Perhaps it is impossible to repress a repressive mechanism, so National Service is one issue that keeps cropping up in Singapore, appearing in discussions about foreign talents to those about new citizen MPs and the perceived divide between the political leaders of Singapore and the disempowered people they are supposed to serve. While the strongest detractors of NS will definitely disagree with the necessity of conscription, even the staunchest supporters of NS will not go as far as to deny that conscription is problematic and comes with disadvantages for conscripts. The continued existence of NS without bitter objections is only possible when it is believed to be a common denominator for all (male) Singaporeans, but when this belief is eroded and NS, in fact, becomes seen as a site of gross disparities, a discursive explosion threatens to take place. The issues as some focus on questioning NS on the one hand, and others concentrate on interrogating the circumstances that make inequalities in NS possible on the other hand. NS will be challenged, as will foreign talent policies and the position of the power elite in Singapore. It is no surprise that Tony Tan’s bid for presidency also sees the appearance of NS as an issue of contention.
Singaporeans who have not heard about the claims that Tony Tan’s sons were given special treatment in NS must have very advanced news blocking or filtering systems. First, Patrick Tan was said to have disrupted from full-time national service for an unusually long period of 12 years; the lack of similar examples probably arouses suspicions in many Singaporeans especially when he also served in an NS vocation (Defence Medical Scientist) that is virtually unheard of. More recently, Temasek Review Emeritus reported about claims that Tony Tan’s other two sons, Peter and Philip served as clerks despite being combat-fit, giving the impression that the family has a very attention-grabbing collection of rarities to say the least. We should remember, however, that no one is saying that Tony Tan’s sons did not fulfill their NS obligations. On the other hand, any insinuations that Tony Tan had abused his powers may be deemed defamatory.
We must, regardless of how much we like Tony Tan, allow him and his three sons to defend themselves against serious allegations about their integrity. It is unfortunate, then, that they do not seem to be putting up the strongest defense possible—or at least the mainstream media, which is always so eager to help protect the reputations of certain people, has failed to report their clarifications very well. Claims are “refuted” with counter-claims sans substantiation while the specific allegations are not even reported by The Straits Times and Today.
According to a statement issued by the sons as reported by Today
The allegations concerning our National Service – circulated on the Internet and reinforced by Dr Tony Tan’s opponents – are lies.
Either the paper forgot to report which allegations in particular or the sons forgot to mention the allegations. It cannot be that every single claim that has been circulated on the Internet, such as the claim that Patrick Tan disrupted for 12 years or that or that he served as a defence medical scientist, is false. After all, some information such as Patrick Tan’s vocation is provided by Mindef. It is of utmost importance, then, for the sons to specify which allegations are false and for the media to report them even if we were to trust what the sons are saying.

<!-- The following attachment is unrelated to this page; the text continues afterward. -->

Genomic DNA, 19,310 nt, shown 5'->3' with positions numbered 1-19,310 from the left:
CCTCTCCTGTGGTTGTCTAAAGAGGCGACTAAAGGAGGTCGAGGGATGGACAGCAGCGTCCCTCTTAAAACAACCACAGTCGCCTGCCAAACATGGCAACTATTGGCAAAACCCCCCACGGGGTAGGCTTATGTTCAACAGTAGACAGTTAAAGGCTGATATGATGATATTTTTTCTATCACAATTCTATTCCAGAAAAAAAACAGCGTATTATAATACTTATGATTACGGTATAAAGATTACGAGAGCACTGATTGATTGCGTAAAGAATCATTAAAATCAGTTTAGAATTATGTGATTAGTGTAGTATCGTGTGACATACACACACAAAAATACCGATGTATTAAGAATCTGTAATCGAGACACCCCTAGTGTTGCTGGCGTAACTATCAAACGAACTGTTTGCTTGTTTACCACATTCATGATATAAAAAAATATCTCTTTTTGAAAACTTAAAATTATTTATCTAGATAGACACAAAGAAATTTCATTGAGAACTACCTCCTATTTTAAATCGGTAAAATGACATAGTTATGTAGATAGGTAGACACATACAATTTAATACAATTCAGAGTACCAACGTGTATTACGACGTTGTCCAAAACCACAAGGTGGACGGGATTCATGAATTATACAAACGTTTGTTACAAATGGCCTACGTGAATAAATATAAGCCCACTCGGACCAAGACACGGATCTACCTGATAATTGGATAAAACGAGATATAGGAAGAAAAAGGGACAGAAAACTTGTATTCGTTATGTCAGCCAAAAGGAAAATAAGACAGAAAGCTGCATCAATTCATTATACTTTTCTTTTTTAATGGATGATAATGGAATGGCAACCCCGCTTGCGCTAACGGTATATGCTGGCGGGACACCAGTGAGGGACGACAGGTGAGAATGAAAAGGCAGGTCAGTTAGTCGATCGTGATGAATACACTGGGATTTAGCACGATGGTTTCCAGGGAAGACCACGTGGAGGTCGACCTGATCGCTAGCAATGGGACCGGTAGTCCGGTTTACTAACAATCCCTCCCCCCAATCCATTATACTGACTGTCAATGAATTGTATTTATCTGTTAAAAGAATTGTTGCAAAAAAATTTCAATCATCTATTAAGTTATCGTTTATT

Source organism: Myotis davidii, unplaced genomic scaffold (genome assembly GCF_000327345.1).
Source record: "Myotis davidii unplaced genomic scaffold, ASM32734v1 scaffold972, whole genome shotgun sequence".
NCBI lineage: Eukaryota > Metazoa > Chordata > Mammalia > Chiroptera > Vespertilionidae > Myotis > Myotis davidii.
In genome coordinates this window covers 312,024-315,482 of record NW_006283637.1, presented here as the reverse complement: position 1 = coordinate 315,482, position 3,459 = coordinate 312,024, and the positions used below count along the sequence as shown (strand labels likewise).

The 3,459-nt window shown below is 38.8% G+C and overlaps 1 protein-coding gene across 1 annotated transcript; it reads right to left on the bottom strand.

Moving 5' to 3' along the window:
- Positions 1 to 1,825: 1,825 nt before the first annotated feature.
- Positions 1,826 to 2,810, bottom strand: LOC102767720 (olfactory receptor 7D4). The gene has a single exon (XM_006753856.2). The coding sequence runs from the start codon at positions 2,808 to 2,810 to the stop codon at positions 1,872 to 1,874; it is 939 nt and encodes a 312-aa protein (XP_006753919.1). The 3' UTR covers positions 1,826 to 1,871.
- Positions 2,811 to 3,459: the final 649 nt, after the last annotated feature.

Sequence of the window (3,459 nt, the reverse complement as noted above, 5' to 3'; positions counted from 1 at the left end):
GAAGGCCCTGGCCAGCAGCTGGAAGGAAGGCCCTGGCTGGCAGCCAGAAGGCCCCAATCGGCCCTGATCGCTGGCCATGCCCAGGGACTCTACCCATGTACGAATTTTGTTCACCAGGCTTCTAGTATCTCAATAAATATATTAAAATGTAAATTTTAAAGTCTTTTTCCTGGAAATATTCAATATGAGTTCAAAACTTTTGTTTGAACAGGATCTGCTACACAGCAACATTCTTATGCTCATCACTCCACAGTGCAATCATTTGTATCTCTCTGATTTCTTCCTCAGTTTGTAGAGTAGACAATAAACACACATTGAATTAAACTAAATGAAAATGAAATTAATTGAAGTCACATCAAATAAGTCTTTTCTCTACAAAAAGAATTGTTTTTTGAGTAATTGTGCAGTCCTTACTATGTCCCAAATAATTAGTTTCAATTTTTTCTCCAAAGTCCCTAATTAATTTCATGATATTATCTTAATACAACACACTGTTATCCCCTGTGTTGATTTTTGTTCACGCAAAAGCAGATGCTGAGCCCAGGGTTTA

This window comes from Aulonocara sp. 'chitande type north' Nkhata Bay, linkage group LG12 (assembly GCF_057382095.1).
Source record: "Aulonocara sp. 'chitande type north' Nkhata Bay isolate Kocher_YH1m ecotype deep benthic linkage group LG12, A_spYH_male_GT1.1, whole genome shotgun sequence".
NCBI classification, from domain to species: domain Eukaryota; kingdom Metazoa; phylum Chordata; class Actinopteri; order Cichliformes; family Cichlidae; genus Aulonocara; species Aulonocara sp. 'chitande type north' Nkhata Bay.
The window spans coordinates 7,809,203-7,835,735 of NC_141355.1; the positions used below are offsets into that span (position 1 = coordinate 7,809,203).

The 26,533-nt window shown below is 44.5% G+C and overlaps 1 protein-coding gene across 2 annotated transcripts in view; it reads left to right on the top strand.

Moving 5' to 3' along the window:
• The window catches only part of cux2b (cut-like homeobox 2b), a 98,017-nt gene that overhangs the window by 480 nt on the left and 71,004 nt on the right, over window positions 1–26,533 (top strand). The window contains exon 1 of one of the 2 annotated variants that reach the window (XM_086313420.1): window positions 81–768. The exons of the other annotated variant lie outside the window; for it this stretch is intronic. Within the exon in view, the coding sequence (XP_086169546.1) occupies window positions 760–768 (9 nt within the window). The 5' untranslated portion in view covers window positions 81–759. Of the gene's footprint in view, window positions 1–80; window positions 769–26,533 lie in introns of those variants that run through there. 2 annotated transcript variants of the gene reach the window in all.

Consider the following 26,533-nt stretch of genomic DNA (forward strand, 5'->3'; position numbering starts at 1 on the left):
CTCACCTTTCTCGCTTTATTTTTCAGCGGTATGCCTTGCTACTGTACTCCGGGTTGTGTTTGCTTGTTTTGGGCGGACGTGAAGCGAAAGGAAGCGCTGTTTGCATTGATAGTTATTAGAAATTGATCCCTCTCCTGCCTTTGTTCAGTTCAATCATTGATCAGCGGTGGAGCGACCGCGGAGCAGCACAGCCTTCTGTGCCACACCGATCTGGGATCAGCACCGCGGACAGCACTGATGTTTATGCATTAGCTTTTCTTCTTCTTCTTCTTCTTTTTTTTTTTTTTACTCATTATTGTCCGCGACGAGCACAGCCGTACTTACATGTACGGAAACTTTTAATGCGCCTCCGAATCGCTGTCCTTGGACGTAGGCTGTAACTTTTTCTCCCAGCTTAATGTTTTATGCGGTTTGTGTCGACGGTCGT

The other claim made by the sons is about themselves:
We fulfilled all obligations in accordance with the rules, regulations, and deployment policies of Mindef. (The Straits Times)
Again, this is a claim that can easily give rise to doubts. No one is accusing them of not fulfilling their NS obligations. The additional qualifier that they fulfilled their obligations “in accordance with the rules, regulations, and deployment policies of Mindef” may arouse deeper suspicions since the question that people will naturally ask is whether Mindef’s policies actually allow for special treatment to begin with. In other words, if Mindef (and this is purely hypothetical) has the policy of deploying the sons of ministers to non-combat vocations, then fulfilling NS obligations according to Mindef’s policies is meaningless. We know that Mindef’s policies regarding disruption and deferment are not entirely inflexible on paper, but we see reservists having difficulties even in deferring one In-Camp Training in practice. When the flexibility is exercised, it is certainly legitimate. But people will question why it is so rarely exercised and if it is reserved for special people or occasions. How could someone be allowed to disrupt for 12 years to pursue a Ph.D overseas while a local graduate student is not even able to defer, for very good reasons, an In-Camp Training even though theoretically it is possible for the application for deferment to be granted. Even if it is said that some people are exceptionally talented and concessions are made for them, is it not discriminatory that others are not granted the same concessions despite having the same (or even stronger) needs?